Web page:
Americans are better-educated than ever.

A new report by the Lumina Foundation finds that 45.3% of Americans held a post-secondary credential in 2014, compared to 37.9% in 2008. This includes 40.4% of working-age Americans (ages 25 to 64) holding two-year and four-year college degrees, as well as a growing share of Americans (4.9%) holding high-quality post-secondary certificates in a particular field.

According to Lumina, the rise in attainment rates between 2008 and 2014 means that 4.2 million more Americans have attained some sort of postsecondary credential.

The report finds that educational attainment has been increasing across the board for different groups, although there’s also been little progress in closing disparities between minorities and whites. For example, while the rate of degree attainment rose for African-Americans from 27.6% in 2012 to 28.7% in 2014, it’s still significantly below the rate of attainment for whites, which also grew – from 43.9% to 45.1% over the same period.

Source: Lumina Foundation

The report also finds stark geographic disparities across the country. Among the nation’s 25 largest metropolitan areas, Washington, D.C. ranks as the most educated, with the share of college-educated Americans at a whopping 55.7%. In contrast, the share of college-educated adults in Riverside-San Bernardino-Ontario, California, which ranked last among major metro areas by education level, was 27.6%.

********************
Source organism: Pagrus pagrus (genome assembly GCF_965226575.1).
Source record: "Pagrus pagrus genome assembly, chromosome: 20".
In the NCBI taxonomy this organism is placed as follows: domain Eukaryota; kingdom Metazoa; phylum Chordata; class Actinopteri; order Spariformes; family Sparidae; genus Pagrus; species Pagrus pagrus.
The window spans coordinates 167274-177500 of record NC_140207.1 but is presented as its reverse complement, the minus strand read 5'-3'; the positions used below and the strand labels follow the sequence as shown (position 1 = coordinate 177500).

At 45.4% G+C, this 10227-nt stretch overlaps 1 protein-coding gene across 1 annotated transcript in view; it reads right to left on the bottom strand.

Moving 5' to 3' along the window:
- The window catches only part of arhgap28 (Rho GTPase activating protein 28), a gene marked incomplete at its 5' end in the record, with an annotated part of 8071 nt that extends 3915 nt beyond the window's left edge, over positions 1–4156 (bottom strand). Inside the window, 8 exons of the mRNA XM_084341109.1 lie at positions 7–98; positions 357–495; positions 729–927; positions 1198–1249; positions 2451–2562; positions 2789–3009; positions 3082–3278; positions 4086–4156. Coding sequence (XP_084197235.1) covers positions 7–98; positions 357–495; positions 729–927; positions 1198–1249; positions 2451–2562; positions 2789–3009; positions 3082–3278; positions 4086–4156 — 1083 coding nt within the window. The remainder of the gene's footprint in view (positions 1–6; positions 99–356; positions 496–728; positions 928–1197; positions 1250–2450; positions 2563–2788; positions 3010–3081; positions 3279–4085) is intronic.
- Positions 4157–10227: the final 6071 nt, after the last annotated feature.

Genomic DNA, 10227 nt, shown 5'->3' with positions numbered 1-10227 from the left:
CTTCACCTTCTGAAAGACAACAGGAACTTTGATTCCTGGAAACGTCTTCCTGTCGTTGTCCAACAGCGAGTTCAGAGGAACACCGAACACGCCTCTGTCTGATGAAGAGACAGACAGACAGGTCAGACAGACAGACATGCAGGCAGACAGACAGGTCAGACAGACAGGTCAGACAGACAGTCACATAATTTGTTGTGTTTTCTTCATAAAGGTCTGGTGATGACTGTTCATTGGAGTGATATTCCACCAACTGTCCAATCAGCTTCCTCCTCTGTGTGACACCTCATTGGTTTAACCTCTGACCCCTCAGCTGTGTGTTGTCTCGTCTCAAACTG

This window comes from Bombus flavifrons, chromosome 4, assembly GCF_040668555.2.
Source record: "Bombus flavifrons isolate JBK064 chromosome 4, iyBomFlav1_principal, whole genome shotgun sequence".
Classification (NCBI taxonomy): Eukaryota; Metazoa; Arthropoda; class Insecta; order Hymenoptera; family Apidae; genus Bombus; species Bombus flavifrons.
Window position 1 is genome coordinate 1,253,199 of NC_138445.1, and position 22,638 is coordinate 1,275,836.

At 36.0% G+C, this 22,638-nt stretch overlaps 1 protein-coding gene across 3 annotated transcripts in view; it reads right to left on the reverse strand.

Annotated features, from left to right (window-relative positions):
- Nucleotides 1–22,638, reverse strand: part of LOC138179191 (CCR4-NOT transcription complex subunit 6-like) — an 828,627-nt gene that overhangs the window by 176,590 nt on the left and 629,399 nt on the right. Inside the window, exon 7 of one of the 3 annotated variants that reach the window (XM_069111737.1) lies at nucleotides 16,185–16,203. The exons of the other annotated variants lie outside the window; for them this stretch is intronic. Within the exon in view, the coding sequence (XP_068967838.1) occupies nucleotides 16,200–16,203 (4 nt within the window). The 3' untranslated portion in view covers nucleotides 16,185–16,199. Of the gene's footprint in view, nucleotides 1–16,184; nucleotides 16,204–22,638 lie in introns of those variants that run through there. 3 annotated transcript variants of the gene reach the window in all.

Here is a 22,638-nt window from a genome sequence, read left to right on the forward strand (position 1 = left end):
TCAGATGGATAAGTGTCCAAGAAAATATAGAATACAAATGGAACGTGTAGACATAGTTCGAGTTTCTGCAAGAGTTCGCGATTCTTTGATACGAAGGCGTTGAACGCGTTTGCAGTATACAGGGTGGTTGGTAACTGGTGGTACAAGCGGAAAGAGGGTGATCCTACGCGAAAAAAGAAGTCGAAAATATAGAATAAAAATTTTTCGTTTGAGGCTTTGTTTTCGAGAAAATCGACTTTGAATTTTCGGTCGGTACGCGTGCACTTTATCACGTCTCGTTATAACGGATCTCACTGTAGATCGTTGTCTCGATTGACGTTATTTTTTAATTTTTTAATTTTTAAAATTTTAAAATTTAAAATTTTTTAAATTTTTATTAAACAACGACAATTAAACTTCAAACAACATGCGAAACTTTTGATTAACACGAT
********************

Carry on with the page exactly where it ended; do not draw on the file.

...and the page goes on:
Source: Lumina Foundation

Despite the generally good news, the Lumina Foundation also warns that the pace of degree attainment still isn’t fast enough for the nation to reach what the foundation says is its stated goal: for 60 percent of Americans to hold a post-secondary credential by 2025. Even if current trends continue, the foundation says, the nation will still be 10.9 million graduates short of attaining this milestone. According to Georgetown University’s Center on Education and the Workforce, 63 percent of jobs created by 2018 will require some sort of postsecondary education.

For the majority of Americans to become college-educated, policymakers will need more strategies to reach older, nontraditional and underserved students – in addition to ensuring that more high school students enroll in college and are better prepared for it. For example, Lumina says, there are as many as 27 million Americans between the ages of 25 and 54 who attended college but never received their degrees. Many of these Americans could be encouraged to complete their educations or to earn a certification based on their combined school and work experience. Among the more innovative efforts around the country gaining interest is the concept of “stackable” credentials – skills-based credentials that are standardized, unique to particular fields and industries, and that are as marketable for workers as a traditional college degree.

Innovations like these could help ensure that the upward trajectory of American higher education continues.

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